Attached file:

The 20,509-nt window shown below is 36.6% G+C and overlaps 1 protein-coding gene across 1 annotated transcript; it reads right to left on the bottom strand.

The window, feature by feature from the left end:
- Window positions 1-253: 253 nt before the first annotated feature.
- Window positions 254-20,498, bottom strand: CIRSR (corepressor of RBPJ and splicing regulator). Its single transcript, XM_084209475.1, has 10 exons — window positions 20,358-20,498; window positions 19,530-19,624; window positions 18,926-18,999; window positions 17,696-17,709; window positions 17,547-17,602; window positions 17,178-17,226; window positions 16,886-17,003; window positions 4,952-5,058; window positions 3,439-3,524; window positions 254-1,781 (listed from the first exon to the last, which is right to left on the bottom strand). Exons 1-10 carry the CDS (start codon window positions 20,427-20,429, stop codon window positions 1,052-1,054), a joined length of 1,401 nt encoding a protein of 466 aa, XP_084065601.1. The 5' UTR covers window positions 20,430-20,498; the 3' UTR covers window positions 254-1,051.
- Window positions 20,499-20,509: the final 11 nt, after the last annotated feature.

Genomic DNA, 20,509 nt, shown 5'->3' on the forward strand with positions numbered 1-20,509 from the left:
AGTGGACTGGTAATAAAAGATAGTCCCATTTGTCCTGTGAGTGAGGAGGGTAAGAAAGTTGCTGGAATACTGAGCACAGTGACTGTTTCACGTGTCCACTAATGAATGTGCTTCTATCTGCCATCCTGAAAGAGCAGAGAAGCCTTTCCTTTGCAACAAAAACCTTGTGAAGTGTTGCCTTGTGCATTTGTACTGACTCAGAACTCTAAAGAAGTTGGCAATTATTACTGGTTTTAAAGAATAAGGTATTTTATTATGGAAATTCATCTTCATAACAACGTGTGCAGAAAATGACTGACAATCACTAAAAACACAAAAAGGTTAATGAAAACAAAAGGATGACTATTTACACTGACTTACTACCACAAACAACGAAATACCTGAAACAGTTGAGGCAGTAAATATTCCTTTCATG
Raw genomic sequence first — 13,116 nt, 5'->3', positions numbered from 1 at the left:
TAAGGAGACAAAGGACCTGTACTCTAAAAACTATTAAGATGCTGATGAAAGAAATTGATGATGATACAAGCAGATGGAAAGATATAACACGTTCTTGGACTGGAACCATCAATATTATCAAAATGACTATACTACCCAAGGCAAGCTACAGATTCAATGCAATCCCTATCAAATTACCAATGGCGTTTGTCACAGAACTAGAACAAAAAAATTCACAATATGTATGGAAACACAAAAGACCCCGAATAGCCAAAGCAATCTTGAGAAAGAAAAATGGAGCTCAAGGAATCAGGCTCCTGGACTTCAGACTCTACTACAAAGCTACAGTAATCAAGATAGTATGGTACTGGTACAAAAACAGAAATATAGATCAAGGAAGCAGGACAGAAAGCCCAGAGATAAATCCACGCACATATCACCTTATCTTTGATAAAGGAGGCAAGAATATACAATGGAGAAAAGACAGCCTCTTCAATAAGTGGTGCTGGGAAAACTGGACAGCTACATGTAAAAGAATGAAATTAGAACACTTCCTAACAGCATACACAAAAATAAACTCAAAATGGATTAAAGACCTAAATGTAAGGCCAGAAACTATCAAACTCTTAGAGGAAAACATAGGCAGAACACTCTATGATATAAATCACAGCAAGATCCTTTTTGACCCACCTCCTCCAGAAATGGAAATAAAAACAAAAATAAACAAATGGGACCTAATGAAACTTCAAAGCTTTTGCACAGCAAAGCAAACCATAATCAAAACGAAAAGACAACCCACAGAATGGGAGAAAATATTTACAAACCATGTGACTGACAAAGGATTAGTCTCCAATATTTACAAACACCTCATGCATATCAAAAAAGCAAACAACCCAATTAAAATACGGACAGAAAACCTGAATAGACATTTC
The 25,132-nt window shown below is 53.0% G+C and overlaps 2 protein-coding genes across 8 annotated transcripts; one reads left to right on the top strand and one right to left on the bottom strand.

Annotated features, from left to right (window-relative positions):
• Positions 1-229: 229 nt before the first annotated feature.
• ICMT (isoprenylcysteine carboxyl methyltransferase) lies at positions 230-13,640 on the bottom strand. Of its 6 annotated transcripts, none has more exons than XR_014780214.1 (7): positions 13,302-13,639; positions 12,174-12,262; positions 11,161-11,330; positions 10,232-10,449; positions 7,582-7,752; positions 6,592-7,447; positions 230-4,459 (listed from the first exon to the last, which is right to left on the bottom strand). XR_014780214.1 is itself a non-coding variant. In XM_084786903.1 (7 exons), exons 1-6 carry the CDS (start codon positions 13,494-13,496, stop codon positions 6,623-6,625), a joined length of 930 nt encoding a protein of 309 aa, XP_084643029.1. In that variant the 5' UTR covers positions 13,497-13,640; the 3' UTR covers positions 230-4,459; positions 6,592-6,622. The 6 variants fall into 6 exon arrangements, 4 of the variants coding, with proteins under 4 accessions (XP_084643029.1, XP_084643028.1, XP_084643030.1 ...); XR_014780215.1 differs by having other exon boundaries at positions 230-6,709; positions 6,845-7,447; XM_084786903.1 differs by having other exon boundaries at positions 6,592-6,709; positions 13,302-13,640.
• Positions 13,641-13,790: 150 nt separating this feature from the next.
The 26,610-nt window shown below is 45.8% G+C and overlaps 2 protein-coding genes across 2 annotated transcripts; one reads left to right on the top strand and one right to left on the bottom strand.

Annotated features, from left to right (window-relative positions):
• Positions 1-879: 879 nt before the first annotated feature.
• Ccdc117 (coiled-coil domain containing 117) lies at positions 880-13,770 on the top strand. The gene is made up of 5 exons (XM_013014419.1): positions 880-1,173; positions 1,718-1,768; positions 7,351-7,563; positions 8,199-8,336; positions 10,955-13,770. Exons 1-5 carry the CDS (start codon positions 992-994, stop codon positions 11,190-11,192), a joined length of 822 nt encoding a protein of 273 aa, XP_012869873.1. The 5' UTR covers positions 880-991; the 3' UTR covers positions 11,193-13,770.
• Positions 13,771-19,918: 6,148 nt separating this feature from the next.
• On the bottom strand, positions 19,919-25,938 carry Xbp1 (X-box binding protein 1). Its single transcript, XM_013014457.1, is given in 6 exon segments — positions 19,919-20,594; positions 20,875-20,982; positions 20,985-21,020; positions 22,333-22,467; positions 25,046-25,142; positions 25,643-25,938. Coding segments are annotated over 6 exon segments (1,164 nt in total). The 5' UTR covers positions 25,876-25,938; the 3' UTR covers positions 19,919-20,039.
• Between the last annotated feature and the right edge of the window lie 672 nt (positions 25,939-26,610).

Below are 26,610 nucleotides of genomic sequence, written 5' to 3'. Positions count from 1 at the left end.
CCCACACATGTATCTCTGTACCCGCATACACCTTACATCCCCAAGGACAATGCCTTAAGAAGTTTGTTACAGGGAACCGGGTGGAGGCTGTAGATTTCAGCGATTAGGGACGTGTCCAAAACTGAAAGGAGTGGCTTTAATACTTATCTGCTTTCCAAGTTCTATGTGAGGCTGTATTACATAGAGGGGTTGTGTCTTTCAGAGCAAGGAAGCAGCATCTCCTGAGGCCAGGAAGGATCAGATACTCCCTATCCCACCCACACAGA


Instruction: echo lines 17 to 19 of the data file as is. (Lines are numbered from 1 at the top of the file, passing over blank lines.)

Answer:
• Positions 1-879: 879 nt before the first annotated feature.
• Ccdc117 (coiled-coil domain containing 117) lies at positions 880-13,770 on the top strand. The gene is made up of 5 exons (XM_013014419.1): positions 880-1,173; positions 1,718-1,768; positions 7,351-7,563; positions 8,199-8,336; positions 10,955-13,770. Exons 1-5 carry the CDS (start codon positions 992-994, stop codon positions 11,190-11,192), a joined length of 822 nt encoding a protein of 273 aa, XP_012869873.1. The 5' UTR covers positions 880-991; the 3' UTR covers positions 11,193-13,770.
• Positions 13,771-19,918: 6,148 nt separating this feature from the next.